Butterflies began fluttering in my stomach. Ram Chand was indeed the shoeshine from whom I had rented the box for the day. My journalist friends, Saeed Naqvi, had paid him 50 rupees for the rental. When I asked him what he planned to do without his box, he replied that he would take the day off and enjoy himself for a change. Little did I know that Ram Chand had a spare kit at home and planned to do a full day’s work. When our little troupe, led by Jamshyd, reached the spot outside the music shop Rhythm Corner, where Ram Chand had his usual place — lo and behold, he was still there. Seeing me, he jumped to his feet and saluted me, with, “Salaam, sahib!”
I looked around with dismay. Surely I was busted now; he had called me sahib; they would know I was no out-of-towner on the run from his family.
Ram Chand confirmed everyone’s worst fears. Yes, I had rented the box from him the previous day; yes, some well-dressed gentleman had paid for it; and yes, he knew exactly where that gentleman worked. I had indeed taken him to The Statesman office to meet Saeed Naqvi and collect his 50 rupees.
Just when I thought this mob was going to turn on me next and butcher me right there, Tek Chand piped up: “He’s the man who took his costly watch away! Let’s go and get it back!”
Once again, in the fickle way their affections towards me shifted from suspicion to outrage, the little gang was now ready to fight to get my watch back from Saeed. The eight of us resolutely marched the couple of blocks to the newspaper’s red-brick building.
The power of the press
All indignation evaporated at the iron gates of The Statesman where a burly guard gruffly dismissed the shoeshines. “People like you can’t just walk in here,” he said. “Important people are at work here. You can’t come in without an appointment.”
Tek Chand nudged me: “Tell him you have an appointment.”
And that was how, finally, they had to call the journalist down to the gate to verify my credentials. The ragtag band of grimy shoeshines trooped into the newspaper’s parking, surrounded Saeed, and demanded my watch back. In an instant, the dynamics of the conversation evolved, acquiring politics and subtleties. My revolutionary, bloodthirsty protectors, confronted with a suave journalist, metamorphosed from tigers into pussycats.
“Sahib,” Ram Chand began deferentially, “I know you have paid me 50 rupees for my box yesterday, but I had no idea that this poor village boy had to surrender his watch to you. It’s a costly watch, sahib. I would never have let you have the shoeshine box if I’d known this was the price the boy would have to —“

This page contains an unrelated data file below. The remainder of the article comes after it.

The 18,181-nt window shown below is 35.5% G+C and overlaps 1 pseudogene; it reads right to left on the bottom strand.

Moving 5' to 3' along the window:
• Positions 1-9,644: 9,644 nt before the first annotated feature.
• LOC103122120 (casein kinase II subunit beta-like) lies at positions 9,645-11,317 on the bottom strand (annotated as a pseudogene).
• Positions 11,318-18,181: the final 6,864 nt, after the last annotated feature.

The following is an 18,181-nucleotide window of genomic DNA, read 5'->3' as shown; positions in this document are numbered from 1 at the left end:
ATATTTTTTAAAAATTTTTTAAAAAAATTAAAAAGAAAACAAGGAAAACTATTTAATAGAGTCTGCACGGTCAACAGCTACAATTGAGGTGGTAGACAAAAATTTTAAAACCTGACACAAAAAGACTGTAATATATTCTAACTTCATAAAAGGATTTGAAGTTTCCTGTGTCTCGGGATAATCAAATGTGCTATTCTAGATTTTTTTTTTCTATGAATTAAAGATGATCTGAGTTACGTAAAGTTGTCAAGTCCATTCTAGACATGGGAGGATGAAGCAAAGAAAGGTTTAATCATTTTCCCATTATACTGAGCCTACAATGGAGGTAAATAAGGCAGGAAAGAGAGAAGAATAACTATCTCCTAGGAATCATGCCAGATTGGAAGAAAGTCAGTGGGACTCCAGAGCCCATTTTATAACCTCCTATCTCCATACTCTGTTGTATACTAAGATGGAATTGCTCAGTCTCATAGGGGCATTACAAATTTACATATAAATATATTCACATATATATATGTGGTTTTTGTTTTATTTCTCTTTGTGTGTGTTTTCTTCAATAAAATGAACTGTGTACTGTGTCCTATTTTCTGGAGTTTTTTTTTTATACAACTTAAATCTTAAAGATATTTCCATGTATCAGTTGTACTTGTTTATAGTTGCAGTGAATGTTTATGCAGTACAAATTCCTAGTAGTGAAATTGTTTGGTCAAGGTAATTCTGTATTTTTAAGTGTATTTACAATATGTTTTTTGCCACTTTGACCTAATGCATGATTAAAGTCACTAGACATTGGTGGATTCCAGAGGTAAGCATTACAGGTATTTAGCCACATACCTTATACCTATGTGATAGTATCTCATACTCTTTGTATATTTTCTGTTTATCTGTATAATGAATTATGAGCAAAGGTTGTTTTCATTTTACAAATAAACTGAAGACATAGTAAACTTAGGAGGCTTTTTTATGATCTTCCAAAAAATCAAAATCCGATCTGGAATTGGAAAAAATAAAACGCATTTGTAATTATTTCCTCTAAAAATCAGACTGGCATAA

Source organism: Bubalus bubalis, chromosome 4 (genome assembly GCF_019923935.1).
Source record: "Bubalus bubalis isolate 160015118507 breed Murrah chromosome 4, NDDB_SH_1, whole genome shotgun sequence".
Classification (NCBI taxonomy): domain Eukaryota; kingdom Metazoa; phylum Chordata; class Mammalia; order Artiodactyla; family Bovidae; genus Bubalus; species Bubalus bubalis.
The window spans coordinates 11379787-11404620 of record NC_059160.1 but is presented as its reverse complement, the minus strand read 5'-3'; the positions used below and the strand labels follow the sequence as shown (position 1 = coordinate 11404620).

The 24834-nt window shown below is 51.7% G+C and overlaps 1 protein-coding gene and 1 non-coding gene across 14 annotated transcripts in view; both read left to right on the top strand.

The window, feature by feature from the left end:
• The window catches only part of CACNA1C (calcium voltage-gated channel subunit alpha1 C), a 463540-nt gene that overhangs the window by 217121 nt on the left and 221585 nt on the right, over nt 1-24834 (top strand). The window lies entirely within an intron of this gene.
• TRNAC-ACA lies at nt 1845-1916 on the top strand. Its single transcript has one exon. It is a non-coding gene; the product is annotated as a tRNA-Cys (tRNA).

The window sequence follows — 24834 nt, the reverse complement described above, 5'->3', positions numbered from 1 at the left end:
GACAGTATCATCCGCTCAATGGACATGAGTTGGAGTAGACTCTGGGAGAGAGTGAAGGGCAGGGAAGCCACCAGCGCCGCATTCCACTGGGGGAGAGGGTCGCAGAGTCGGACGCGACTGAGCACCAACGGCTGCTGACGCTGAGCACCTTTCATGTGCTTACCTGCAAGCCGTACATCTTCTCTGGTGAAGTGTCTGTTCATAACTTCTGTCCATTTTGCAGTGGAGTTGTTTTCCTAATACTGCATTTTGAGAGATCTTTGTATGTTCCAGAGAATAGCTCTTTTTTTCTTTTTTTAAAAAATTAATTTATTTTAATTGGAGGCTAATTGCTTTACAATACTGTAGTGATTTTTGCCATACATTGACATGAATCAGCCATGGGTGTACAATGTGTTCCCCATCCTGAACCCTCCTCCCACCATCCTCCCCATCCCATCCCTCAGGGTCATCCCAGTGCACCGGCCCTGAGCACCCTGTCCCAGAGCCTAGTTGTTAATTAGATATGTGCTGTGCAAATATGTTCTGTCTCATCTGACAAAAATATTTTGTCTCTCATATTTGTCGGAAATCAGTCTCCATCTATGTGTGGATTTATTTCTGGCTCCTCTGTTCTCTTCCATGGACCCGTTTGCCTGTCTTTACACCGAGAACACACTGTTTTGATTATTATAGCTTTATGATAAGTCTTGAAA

“Enough!” said Saeed, raising his hands, instantly quieting the pussycats. “Are you fools? This boy is under my protection. I took his watch because I didn’t want one of you fellows stealing it from him. I know you people well, you’d steal a mangal sutra from your own mothers. Now go on back, you lot, to your work, and stop being silly. His watch is safe, no one’s stolen anything from anyone, and he can have it back whenever he wants.” Said mussed my hair, throwing a wink at me. “Back to your shoes now.”
On the way back, Ram Chand scolded me. “Whatever got into your head, accusing that nice gentleman of robbing you of your watch? You’re lucky he’s looking out for you. He only has your well being at heart. Show some gratitude.”
For the rest of the day, Ram Chand decided that I was his protégé. I parked my heavy box near his, and he coached me on the intricacies of attracting passing shoes, how to polish difficult shoes, how to bargain, and most important, how to spot the ‘committeewallas’.
A taste of street food
Around 3 pm, Tek Chand swung by to check on me, and we went off for a bite to eat. He refused to let me pay, saying, “You’re not going to be earning all that much for the next few days, so try and hang on to what you have.” We walked along the arcade till we reached the posh restaurant called Nirula’s, where I’ve often enjoyed lovely Chinese and Indian meals.
However, this time, we crossed the road to one of the small hole-in-the-wall tandoor shops. Tek Chand bought six rotis and two earthen chatters (containers) of dal. Crossing back to the shade of the Nirula’s collonade, we sat in a corner formed by two pillars, spread out the lunch on newspapers, and ate it with fingers smudged with shoe polish. A mangy street dog loped a few feet away, waiting for us to finish.
We ate sparsely, and a good deal left over. Tek Chand carefully covered up the katoris with the rotis, and kept it in the corner. “Some poor beggar will find it,” he said.
As we left, the street dog leaped for the food.
By the end of the day, I was getting delegations of shoeshines coming to enquire after my progress and offer me unsolicited advice.
“You’re not cut out for this,” said Murari. “Your fingers don’t have the touch.”
“Why don’t you ask that nice man in the office to find you a better job?” said Kalia.
It was easy for me to agree to their advice and surrender my shoeshine dreams. Every muscle in my body ached. My hips were raw and sore. But what I could not tell them was how much this day had moved me, the kindness and generosity of people living on the edge of poverty, the amazing loyalty of these urban nomads, and the cheerfulness with which they accosted the hills and mountains life placed before them.
Ram Chand agreed that I had made the right decision. “You are cut out for bigger things,” he said sagely. “You have greatness in you. You should try your hand at something more challenging — like selling salted cucumbers.”
AUTHOR’S NOTE: When I do First Person stories like this, I conceal the fact that I am a journalist. However, in the interests of transparency, I always go back and disclose my identity and purpose to everyone I interacted with, and seek their permission to write about my experiences. The shoeshines of Connaught Place were genuinely pleased to see me again, and proud of my “progress” in life.